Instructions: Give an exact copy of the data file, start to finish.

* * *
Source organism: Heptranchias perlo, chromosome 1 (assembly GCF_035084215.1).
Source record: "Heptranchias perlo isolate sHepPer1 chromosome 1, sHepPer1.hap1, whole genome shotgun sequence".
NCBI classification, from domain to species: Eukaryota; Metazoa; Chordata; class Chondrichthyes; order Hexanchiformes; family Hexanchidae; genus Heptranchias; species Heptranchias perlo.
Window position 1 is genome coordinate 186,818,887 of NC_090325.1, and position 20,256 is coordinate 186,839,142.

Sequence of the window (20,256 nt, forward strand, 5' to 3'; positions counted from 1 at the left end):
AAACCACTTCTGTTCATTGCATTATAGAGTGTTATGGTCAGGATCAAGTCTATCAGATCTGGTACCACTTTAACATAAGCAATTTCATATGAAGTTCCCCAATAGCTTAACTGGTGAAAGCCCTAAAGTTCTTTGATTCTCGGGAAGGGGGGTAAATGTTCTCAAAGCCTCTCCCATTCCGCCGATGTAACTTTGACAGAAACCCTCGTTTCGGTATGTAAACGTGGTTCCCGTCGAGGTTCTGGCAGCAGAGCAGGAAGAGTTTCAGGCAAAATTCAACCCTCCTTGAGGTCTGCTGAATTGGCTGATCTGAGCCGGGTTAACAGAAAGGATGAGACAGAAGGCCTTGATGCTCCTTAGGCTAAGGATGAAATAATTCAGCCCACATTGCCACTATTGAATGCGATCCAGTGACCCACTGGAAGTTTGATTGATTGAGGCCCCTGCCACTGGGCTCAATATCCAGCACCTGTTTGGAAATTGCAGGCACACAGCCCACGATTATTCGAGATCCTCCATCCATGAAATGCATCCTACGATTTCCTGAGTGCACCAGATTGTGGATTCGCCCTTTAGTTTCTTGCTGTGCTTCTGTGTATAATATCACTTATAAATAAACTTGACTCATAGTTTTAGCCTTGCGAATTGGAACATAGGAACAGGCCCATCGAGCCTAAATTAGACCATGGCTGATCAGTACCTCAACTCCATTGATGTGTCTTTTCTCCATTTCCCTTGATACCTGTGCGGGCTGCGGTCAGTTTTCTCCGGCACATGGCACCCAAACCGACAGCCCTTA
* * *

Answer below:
Source organism: Heptranchias perlo, chromosome 1 (assembly GCF_035084215.1).
Source record: "Heptranchias perlo isolate sHepPer1 chromosome 1, sHepPer1.hap1, whole genome shotgun sequence".
NCBI classification, from domain to species: Eukaryota; Metazoa; Chordata; class Chondrichthyes; order Hexanchiformes; family Hexanchidae; genus Heptranchias; species Heptranchias perlo.
Window position 1 is genome coordinate 186,818,887 of NC_090325.1, and position 20,256 is coordinate 186,839,142.

Sequence of the window (20,256 nt, forward strand, 5' to 3'; positions counted from 1 at the left end):
AAACCACTTCTGTTCATTGCATTATAGAGTGTTATGGTCAGGATCAAGTCTATCAGATCTGGTACCACTTTAACATAAGCAATTTCATATGAAGTTCCCCAATAGCTTAACTGGTGAAAGCCCTAAAGTTCTTTGATTCTCGGGAAGGGGGGTAAATGTTCTCAAAGCCTCTCCCATTCCGCCGATGTAACTTTGACAGAAACCCTCGTTTCGGTATGTAAACGTGGTTCCCGTCGAGGTTCTGGCAGCAGAGCAGGAAGAGTTTCAGGCAAAATTCAACCCTCCTTGAGGTCTGCTGAATTGGCTGATCTGAGCCGGGTTAACAGAAAGGATGAGACAGAAGGCCTTGATGCTCCTTAGGCTAAGGATGAAATAATTCAGCCCACATTGCCACTATTGAATGCGATCCAGTGACCCACTGGAAGTTTGATTGATTGAGGCCCCTGCCACTGGGCTCAATATCCAGCACCTGTTTGGAAATTGCAGGCACACAGCCCACGATTATTCGAGATCCTCCATCCATGAAATGCATCCTACGATTTCCTGAGTGCACCAGATTGTGGATTCGCCCTTTAGTTTCTTGCTGTGCTTCTGTGTATAATATCACTTATAAATAAACTTGACTCATAGTTTTAGCCTTGCGAATTGGAACATAGGAACAGGCCCATCGAGCCTAAATTAGACCATGGCTGATCAGTACCTCAACTCCATTGATGTGTCTTTTCTCCATTTCCCTTGATACCTGTGCGGGCTGCGGTCAGTTTTCTCCGGCACATGGCACCCAAACCGACAGCCCTTA